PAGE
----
Article  Google Scholar 

  53. Shi Y, Zhang Q, Zhou H, et al. Correlations between choriocapillaris and choroidal measurements and the growth of geographic atrophy using swept source OCT imaging. Am J Ophthalmol. 2021;224:321–31.

    Article  PubMed  Google Scholar 

  54. Wu H, Zhang G, Shen M, Xu R, Wang P, Guan Z, Xie Z, Jin Z, Chen S, Mao X, Qu J, Zhou X. Assessment of choroidal vascularity and choriocapillaris blood perfusion in anisomyopic adults by SS-OCT/OCTA. Invest Ophthalmol Vis Sci. 2021;62:8.

    Article  CAS  PubMed  PubMed Central  Google Scholar 

Download references


No funding or Grant support was received for this study.

Author information

Authors and Affiliations



MAQR, study conception, manuscript writing, dataset interpretation, statistical analysis interpretation, final revision, conclusions; EAQG, figures artwork, tables, photographic material compilation; MAQG, graphics; VLG, statistical analysis, and final revision. All authors have approved the manuscript for submission.

Corresponding author

Correspondence to Miguel A. Quiroz-Reyes.

Ethics declarations

Ethics approval and consent to participate

This study was conducted at the Retina Department of the Oftalmologia Integral ABC Institution in Mexico City. The institutional review board approved the study according to the institutional guidelines, and no reference number was provided for retrospective studies by this institution.

Informed consent

This retrospective study adhered to the tenets of the Declaration of Helsinki and received full approval from the appropriate research ethics committee, institutional review committee, and the institutional teaching department. Written informed consent was obtained from all patients in accordance with the institutional guidelines.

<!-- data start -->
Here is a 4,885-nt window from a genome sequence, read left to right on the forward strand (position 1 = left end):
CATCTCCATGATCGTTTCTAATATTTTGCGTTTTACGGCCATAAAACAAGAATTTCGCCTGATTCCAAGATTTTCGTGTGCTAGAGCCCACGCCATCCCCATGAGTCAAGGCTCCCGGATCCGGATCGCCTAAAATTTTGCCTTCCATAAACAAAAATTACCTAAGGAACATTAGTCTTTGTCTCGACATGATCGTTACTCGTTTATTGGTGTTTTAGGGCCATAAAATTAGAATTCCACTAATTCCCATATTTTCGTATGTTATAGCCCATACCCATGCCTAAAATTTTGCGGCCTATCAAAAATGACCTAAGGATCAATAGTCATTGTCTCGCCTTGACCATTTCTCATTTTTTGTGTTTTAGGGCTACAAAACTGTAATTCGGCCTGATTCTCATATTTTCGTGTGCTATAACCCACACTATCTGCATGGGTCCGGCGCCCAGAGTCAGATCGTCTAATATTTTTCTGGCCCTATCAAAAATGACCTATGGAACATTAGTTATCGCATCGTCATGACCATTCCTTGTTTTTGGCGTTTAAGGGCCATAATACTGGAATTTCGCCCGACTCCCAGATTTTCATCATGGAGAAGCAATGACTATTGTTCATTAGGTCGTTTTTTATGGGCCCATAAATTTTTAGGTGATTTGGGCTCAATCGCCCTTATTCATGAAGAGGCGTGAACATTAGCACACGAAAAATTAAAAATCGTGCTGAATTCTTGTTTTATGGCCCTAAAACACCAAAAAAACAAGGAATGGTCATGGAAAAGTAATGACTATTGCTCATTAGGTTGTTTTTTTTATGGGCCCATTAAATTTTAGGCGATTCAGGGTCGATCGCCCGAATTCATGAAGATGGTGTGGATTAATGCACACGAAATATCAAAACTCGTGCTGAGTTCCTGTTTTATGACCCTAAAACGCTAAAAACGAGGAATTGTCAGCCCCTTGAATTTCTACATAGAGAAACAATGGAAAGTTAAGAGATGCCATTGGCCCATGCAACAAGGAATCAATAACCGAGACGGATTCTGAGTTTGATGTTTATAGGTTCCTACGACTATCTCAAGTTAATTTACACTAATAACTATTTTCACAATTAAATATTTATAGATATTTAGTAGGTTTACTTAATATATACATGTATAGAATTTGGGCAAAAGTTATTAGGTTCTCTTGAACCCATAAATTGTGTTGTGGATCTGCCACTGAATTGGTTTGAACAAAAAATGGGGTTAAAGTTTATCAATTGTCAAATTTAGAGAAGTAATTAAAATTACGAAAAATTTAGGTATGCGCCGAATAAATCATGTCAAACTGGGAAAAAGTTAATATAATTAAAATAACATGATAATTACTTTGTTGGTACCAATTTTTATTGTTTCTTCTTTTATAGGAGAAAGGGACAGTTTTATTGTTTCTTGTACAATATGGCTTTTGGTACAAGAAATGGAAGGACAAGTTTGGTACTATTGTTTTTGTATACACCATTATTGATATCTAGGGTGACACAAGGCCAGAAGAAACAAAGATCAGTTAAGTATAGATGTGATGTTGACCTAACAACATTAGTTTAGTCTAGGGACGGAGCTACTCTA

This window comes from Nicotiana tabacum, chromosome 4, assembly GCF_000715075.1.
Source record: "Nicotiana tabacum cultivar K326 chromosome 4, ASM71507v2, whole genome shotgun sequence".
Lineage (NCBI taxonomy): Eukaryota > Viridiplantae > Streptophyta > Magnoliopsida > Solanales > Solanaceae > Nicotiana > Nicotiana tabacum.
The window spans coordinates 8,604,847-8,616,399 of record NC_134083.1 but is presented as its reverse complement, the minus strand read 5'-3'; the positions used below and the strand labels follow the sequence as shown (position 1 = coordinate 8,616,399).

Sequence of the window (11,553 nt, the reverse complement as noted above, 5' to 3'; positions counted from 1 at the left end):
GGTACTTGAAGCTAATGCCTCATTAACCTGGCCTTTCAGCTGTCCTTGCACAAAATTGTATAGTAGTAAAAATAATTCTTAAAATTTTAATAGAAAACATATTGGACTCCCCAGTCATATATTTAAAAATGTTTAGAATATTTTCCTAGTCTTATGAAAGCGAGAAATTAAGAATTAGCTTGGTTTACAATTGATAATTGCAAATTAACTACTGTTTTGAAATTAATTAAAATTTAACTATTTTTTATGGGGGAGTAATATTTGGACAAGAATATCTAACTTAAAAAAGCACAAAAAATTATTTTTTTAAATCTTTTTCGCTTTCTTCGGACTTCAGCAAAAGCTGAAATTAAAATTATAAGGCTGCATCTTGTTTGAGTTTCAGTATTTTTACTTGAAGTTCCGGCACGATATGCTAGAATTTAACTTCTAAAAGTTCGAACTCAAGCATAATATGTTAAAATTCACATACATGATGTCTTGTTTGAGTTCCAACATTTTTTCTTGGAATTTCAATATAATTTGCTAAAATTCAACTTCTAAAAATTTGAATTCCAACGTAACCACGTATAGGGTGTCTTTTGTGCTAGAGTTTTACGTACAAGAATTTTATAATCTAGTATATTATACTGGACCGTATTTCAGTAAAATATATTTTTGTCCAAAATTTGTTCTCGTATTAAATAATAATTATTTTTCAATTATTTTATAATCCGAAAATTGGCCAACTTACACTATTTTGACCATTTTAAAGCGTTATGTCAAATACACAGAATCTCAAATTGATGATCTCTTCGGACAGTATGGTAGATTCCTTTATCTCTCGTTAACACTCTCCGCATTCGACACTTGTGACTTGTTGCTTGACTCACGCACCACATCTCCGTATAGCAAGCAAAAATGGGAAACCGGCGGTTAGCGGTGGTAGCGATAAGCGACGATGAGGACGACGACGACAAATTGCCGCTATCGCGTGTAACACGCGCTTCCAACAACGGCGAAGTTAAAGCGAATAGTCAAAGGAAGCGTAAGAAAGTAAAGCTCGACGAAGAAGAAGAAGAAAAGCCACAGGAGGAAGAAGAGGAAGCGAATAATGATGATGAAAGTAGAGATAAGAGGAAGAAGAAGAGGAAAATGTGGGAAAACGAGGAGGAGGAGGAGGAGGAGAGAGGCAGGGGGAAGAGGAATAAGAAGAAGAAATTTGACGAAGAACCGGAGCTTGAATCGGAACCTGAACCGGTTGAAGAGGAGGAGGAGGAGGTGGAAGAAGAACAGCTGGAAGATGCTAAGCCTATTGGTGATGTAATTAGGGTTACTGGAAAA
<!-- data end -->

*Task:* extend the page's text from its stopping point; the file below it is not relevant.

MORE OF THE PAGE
Competing interests

The authors declare that they have no competing interest.

Additional information

Publisher's Note

Springer Nature remains neutral with regard to jurisdictional claims in published maps and institutional affiliations.

Supplementary Information

Additional file 1.

Giant retinal tear_choroidal vascularity index_Data analysis.R.

Rights and permissions

Open Access This article is licensed under a Creative Commons Attribution 4.0 International License, which permits use, sharing, adaptation, distribution and reproduction in any medium or format, as long as you give appropriate credit to the original author(s) and the source, provide a link to the Creative Commons licence, and indicate if changes were made. The images or other third party material in this article are included in the article's Creative Commons licence, unless indicated otherwise in a credit line to the material. If material is not included in the article's Creative Commons licence and your intended use is not permitted by statutory regulation or exceeds the permitted use, you will need to obtain permission directly from the copyright holder. To view a copy of this licence, visit The Creative Commons Public Domain Dedication waiver ( applies to the data made available in this article, unless otherwise stated in a credit line to the data.

Reprints and permissions

About this article

Check for updates. Verify currency and authenticity via CrossMark

Cite this article

Quiroz-Reyes, M.A., Quiroz-Gonzalez, E.A., Quiroz-Gonzalez, M.A. et al. Postoperative Choroidal Vascular Biomarkers in Eyes with Rhegmatogenous Retinal Detachment-Related Giant Retinal Tears. Int J Retin Vitr 9, 45 (2023).

Download citation

  • Received:

  • Accepted:

  • Published:

  • DOI: